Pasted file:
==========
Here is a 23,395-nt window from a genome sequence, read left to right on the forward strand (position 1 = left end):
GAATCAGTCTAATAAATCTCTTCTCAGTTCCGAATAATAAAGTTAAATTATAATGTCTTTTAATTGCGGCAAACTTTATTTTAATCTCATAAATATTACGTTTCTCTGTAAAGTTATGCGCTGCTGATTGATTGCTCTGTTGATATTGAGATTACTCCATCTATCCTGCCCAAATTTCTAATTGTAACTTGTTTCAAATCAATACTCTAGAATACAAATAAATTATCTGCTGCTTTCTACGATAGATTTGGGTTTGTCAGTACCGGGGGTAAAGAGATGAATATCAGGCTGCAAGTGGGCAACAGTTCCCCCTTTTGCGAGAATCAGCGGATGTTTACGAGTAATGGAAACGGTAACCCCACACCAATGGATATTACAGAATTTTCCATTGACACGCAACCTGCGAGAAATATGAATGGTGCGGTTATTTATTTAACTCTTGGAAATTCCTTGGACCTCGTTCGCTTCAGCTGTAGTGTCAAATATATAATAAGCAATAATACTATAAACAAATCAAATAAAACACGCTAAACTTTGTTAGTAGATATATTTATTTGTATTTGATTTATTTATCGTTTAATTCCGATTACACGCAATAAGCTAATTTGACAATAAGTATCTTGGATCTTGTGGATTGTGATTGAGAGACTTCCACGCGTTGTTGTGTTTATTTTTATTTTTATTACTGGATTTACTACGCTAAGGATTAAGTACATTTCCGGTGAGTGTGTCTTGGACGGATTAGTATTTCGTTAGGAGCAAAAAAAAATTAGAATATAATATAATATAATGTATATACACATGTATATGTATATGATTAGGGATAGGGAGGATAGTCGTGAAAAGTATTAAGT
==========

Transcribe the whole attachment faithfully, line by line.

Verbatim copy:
Here is a 23,395-nt window from a genome sequence, read left to right on the forward strand (position 1 = left end):
GAATCAGTCTAATAAATCTCTTCTCAGTTCCGAATAATAAAGTTAAATTATAATGTCTTTTAATTGCGGCAAACTTTATTTTAATCTCATAAATATTACGTTTCTCTGTAAAGTTATGCGCTGCTGATTGATTGCTCTGTTGATATTGAGATTACTCCATCTATCCTGCCCAAATTTCTAATTGTAACTTGTTTCAAATCAATACTCTAGAATACAAATAAATTATCTGCTGCTTTCTACGATAGATTTGGGTTTGTCAGTACCGGGGGTAAAGAGATGAATATCAGGCTGCAAGTGGGCAACAGTTCCCCCTTTTGCGAGAATCAGCGGATGTTTACGAGTAATGGAAACGGTAACCCCACACCAATGGATATTACAGAATTTTCCATTGACACGCAACCTGCGAGAAATATGAATGGTGCGGTTATTTATTTAACTCTTGGAAATTCCTTGGACCTCGTTCGCTTCAGCTGTAGTGTCAAATATATAATAAGCAATAATACTATAAACAAATCAAATAAAACACGCTAAACTTTGTTAGTAGATATATTTATTTGTATTTGATTTATTTATCGTTTAATTCCGATTACACGCAATAAGCTAATTTGACAATAAGTATCTTGGATCTTGTGGATTGTGATTGAGAGACTTCCACGCGTTGTTGTGTTTATTTTTATTTTTATTACTGGATTTACTACGCTAAGGATTAAGTACATTTCCGGTGAGTGTGTCTTGGACGGATTAGTATTTCGTTAGGAGCAAAAAAAAATTAGAATATAATATAATATAATGTATATACACATGTATATGTATATGATTAGGGATAGGGAGGATAGTCGTGAAAAGTATTAAGT